The first goal is community integration across housing, employment, and transportation. To achieve the housing portion of this goal, CILs will use educational materials to influence housing authorities to encourage universal design. CILs and other stakeholders, such as people with disabilities, will advocate for and take an active role in developing policies ensuring access to affordable and accessible housing. The second part of this goal calls for CILs and other agencies dedicated to independent living to increase competitive integrated employment. To do this, CIL staff will sit on local boards and commissions, learn about work incentives through webinars/online classes, educate employers and consumers about work incentives, and facilitate Vocational Rehabilitation programs such as Summer Work Experience and Pre-ETS. To meet the goal of community integration through transportation, CILs will increase awareness of existing systems and make sure information is accessible, influence transit planning by serving on boards and commissions, and work to increase the number of consumers who use transit services.

The second goal is to stimulate civic engagement through self-advocacy, voter registration, and encouraging advocates to serve on boards and commissions. CILs will educate people with disabilities on the importance of civic engagement and self-advocacy and prepare advocates to sit on boards, committees, and commissions. In addition, CILs will educate policymakers about the importance of disability policy issues by hosting voter forums and advocacy days. Finally, CILs will assist election commissions with ADA compliance.

The third goal is to ensure emergency preparedness by making sure consumers have access to resources during emergencies and that people with disabilities are included in disaster planning and emergency management. People with disabilities are at high risk of being negatively affected by disasters and must be included in emergency preparedness. CILs are to make an emergency plan and share accessible information about disasters with their consumers. CIL staff needs to encourage participants to have their own emergency plans. CILs and other organizations need to collaborate to ensure emergency plans are inclusive of people with disabilities.

The fourth goal is to grow the Statewide Independent Living Council’s (SILC) capacity to support more people with disabilities in Missouri. To increase the SILC’s capacity, resources will need to be obtained and developed so that dedicated staff can implement the action plan outlined in the SPIL.

The SILC committee will meet bi-monthly to evaluate the success of the SPIL. Success will be measured in the implementation of time-specific action steps, satisfaction surveys, and program reports from CILs. The committee will create an annual independent living progress report.

While there are 22 Centers for Independent Living in Missouri and no unserved people in our state, the SPIL recognizes the need to continue outreach to underserved populations. These populations include youth, individuals who are Deaf/hard of hearing, veterans, folks with mental health diagnoses, people with intellectual disabilities, individuals who are blind/low vision, and other multiply marginalized people. CILs will make an effort to better serve people in these groups and will outreach to other organizations to make sure that traditionally underserved individuals are able to receive the services they need to be successful in the community.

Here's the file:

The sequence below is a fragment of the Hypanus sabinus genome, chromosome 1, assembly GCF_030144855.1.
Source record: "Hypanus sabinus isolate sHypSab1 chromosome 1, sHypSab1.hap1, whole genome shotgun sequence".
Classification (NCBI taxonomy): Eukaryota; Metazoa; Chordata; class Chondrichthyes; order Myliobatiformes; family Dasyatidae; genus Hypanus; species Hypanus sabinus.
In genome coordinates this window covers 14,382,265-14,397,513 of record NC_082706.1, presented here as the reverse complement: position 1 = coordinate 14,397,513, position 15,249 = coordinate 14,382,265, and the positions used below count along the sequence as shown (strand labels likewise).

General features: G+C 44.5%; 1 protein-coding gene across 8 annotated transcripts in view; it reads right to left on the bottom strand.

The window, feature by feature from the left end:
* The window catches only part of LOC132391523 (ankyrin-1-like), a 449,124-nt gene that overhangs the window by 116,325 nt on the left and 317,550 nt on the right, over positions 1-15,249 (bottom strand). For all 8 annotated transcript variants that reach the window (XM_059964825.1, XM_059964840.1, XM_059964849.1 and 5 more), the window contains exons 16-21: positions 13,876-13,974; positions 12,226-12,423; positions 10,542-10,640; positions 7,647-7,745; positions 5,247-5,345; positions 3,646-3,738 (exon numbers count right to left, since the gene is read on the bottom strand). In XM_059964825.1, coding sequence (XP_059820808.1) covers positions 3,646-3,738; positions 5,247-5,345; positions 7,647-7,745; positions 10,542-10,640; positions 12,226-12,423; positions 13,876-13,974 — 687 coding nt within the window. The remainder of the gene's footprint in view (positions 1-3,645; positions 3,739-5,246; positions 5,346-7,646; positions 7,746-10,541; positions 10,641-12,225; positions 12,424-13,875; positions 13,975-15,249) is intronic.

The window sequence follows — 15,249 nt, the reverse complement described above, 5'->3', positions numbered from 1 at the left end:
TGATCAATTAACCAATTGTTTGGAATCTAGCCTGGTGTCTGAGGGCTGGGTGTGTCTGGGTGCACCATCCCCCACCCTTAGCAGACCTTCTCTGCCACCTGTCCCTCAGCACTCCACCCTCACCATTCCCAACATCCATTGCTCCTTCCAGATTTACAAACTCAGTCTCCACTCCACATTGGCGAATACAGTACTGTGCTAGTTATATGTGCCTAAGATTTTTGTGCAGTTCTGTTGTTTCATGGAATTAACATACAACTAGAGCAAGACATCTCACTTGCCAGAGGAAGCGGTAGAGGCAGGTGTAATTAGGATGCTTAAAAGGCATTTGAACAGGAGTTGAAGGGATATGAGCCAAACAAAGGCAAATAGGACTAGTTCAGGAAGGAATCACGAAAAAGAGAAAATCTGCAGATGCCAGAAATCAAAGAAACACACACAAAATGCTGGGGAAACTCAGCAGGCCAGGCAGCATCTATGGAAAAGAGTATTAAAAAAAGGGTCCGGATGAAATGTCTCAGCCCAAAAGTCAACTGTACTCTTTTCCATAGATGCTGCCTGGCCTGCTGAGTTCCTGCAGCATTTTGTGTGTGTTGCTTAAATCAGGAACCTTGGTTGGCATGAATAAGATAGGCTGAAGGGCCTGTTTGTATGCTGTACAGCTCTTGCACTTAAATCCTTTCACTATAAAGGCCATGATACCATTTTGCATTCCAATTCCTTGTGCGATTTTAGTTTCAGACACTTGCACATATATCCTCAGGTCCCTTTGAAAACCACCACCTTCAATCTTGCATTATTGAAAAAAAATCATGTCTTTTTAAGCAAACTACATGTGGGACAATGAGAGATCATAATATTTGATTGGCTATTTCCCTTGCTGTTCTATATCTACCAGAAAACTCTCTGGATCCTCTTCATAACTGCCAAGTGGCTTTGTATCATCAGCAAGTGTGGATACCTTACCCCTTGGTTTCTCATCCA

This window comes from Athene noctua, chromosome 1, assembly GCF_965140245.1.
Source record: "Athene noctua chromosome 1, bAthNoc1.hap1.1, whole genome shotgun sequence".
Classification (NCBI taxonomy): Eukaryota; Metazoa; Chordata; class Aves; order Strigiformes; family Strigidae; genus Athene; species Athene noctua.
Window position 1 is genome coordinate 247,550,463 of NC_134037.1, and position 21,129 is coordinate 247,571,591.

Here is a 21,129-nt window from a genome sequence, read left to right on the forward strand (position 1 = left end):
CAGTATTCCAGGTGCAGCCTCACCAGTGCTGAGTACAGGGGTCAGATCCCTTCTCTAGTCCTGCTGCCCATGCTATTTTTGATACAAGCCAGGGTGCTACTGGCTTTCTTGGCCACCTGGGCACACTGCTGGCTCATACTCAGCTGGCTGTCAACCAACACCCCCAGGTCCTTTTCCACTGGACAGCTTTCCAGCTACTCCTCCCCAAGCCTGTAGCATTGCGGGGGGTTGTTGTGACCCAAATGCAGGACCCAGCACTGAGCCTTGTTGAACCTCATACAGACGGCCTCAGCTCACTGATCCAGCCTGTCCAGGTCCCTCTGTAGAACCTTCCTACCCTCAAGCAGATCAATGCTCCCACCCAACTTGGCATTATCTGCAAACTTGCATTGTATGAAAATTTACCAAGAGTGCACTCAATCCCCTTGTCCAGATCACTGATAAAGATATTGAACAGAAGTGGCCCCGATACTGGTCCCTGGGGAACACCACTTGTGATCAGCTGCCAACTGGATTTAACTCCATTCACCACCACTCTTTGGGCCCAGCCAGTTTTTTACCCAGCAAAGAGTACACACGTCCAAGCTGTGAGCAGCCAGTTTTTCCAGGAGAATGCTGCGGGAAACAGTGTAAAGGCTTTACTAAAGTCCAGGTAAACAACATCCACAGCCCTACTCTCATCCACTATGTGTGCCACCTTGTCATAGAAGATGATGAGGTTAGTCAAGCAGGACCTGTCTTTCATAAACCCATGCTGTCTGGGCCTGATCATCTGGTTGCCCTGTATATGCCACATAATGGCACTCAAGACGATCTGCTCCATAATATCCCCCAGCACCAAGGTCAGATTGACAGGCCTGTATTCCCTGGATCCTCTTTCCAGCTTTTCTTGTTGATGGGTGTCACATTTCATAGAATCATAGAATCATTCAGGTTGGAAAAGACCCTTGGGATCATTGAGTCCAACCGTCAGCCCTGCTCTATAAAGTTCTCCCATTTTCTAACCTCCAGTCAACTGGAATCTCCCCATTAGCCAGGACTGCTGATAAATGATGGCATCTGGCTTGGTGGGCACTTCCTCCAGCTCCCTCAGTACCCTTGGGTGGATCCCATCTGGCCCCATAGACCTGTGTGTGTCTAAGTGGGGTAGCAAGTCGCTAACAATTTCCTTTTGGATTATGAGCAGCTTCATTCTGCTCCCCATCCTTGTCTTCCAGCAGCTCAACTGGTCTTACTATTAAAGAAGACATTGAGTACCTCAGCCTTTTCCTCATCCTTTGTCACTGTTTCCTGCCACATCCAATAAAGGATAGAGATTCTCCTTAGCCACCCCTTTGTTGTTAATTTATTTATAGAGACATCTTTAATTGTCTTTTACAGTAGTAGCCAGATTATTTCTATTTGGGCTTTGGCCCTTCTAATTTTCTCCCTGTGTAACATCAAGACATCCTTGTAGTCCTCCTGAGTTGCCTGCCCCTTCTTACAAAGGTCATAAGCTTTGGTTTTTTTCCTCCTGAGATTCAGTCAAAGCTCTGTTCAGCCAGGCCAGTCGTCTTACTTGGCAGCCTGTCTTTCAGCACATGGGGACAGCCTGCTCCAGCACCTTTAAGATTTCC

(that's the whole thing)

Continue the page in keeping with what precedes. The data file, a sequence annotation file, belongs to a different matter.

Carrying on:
The full SPIL is available for review here. If you have comments regarding the 2021-2023 SPIL, please submit them to by June 15th.

2020 Census


You probably know by now that 2020 is a census year. The census is a survey of every household conducted by the US Census Bureau. The federal government is required by the United States Constitution to do this survey every 10 years. 2020 is the first year the census is available online, in addition to phone and by paper. The census includes questions about the number of people living in your household, their ages, and other demographic information.

The information collected from the census gives leaders insight into who makes up the population and where people live; this determines how congressional districts are drawn and how many delegates each state gets in the Electoral College. In addition to influencing politics, census results help policymakers create data-informed policies to benefit the country. The census also determines how federal funds are allocated between states. Allocated funds are used for a wide variety of programs, from healthcare and educational settings to social programs like SNAP. The uses for census data are endless, and leaders use the data to help grow their communities.

For every person that fills out the census, it is estimated that Missouri will receive $1,300 in federal funds. This money is always important; however, federal funding will have an even larger impact on our state this coming year. The COVID-19 pandemic has not only caused Missouri to lose revenue, but it has also caused people to rely more on social services such as unemployment and SNAP. Now more than ever, your response to the census is crucial.

There are several ways to fill out the census, and all of them are incredibly safe. The Census Bureau is required to protect your data, so no personal identifying information is shared when data is made public. You can fill out the census online by visiting, over the phone by calling 844-330-2020, by filling out a paper copy that was mailed to you, or this summer when census takers visit homes that have not already responded. If you are not a native English speaker, you can find the number for your preferred language here. The census must be completed by October 31, but the questions asked will refer to where you were living and the people in your household as of April 1, 2020, so that the data is consistent across the country.

It is important to know that the census will not ask you for any money, your social security number, or banking information. Census works will not threaten you with jail for refusing to fill out the census. You can read more about scams here.

If you have questions about filling out the census, please contact the Public Policy and Advocacy Department by emailing, or calling 314-289-4200.